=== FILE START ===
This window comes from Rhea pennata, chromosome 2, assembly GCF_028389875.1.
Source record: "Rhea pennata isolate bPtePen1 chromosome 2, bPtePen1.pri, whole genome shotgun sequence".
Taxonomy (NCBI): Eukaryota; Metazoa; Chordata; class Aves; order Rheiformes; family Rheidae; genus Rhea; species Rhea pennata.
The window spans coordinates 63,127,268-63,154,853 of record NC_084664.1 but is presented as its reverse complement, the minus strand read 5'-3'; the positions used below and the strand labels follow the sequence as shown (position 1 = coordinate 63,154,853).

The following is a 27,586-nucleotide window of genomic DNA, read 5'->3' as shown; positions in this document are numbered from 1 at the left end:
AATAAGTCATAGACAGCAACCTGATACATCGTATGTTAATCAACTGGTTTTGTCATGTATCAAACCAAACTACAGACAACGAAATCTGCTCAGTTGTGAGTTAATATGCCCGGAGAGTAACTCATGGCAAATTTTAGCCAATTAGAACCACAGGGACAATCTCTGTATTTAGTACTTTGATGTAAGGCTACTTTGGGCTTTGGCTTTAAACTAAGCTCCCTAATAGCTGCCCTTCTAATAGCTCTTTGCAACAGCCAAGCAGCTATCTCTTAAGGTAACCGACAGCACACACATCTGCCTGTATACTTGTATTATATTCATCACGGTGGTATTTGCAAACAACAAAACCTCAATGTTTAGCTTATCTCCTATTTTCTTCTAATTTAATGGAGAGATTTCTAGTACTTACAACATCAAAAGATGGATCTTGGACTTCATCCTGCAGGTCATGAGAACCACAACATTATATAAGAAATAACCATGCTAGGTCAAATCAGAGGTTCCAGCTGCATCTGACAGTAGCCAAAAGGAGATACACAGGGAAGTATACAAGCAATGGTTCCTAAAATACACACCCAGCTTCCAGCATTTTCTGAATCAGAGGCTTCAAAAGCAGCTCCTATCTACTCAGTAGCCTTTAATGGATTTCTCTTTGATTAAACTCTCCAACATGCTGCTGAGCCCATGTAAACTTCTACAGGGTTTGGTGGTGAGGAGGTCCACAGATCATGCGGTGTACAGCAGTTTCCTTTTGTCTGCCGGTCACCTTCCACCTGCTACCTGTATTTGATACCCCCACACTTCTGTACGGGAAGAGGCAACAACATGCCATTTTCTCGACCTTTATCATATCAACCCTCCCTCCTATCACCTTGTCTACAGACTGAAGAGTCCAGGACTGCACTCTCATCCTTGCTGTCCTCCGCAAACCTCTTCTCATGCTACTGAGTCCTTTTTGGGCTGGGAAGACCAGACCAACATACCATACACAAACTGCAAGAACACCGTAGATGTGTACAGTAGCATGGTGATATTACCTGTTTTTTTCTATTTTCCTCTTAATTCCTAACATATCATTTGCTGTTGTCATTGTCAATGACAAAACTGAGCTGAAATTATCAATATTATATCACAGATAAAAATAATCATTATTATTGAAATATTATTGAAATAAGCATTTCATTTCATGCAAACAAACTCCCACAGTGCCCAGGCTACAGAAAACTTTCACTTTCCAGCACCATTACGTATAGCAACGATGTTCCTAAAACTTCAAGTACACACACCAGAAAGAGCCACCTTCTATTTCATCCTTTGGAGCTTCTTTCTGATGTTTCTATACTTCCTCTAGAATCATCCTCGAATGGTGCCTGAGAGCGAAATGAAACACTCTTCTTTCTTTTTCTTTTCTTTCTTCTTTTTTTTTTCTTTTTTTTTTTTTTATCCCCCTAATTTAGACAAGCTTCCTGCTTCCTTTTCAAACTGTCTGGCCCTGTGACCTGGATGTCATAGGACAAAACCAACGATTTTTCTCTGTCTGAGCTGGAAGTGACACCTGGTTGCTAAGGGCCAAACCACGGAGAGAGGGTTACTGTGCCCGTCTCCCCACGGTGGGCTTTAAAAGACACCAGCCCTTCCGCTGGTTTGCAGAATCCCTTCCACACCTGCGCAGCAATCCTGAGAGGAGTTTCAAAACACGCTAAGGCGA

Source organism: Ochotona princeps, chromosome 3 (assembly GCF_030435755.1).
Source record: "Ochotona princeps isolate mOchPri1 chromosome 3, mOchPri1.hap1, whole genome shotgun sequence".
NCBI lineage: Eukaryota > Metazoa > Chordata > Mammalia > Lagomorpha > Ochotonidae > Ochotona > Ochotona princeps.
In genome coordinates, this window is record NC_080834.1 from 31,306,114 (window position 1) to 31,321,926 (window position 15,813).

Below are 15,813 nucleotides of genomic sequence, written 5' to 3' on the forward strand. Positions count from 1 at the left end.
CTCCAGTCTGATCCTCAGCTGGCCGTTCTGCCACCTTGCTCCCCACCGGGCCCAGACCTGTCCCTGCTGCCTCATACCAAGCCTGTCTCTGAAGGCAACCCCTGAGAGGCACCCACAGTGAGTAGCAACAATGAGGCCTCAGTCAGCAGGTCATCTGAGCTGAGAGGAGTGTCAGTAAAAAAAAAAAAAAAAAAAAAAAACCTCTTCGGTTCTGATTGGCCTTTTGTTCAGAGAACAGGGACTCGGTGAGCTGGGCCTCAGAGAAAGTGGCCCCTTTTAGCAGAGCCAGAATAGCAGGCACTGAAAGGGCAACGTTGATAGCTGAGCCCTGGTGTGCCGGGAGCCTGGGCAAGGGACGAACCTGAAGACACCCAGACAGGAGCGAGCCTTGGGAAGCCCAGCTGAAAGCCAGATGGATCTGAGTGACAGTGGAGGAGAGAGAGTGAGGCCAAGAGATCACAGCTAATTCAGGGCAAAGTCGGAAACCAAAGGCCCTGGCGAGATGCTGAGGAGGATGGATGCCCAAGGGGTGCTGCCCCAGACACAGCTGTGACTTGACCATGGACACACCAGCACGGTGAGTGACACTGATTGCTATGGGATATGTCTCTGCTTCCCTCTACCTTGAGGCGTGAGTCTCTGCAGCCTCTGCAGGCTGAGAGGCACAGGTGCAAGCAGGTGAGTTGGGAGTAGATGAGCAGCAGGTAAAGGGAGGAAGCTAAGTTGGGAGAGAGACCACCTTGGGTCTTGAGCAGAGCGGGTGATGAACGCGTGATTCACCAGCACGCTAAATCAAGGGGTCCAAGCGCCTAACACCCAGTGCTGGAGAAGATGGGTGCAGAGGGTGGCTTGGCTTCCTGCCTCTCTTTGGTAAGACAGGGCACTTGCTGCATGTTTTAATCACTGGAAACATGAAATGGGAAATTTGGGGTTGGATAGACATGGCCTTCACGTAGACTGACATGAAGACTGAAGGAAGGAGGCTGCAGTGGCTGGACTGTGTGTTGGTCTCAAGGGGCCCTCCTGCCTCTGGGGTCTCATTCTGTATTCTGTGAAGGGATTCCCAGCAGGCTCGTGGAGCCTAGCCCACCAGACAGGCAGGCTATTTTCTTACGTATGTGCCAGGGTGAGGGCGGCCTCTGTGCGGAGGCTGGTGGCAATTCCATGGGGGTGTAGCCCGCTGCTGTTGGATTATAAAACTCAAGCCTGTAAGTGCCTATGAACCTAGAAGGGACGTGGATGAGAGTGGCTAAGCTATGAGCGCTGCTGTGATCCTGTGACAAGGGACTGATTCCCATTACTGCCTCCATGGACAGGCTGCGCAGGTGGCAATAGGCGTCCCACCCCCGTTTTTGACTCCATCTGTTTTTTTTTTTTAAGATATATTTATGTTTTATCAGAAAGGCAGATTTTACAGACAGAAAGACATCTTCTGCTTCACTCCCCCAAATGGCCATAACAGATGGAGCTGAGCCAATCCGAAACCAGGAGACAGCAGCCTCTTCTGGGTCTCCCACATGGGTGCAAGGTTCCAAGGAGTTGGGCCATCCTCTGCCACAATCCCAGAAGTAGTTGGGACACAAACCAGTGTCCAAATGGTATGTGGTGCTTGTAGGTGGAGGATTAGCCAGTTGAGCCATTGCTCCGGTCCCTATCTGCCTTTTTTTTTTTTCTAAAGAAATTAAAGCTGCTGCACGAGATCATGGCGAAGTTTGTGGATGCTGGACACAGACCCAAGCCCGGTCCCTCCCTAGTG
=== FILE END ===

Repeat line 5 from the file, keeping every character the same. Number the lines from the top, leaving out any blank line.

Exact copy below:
The following is a 27,586-nucleotide window of genomic DNA, read 5'->3' as shown; positions in this document are numbered from 1 at the left end: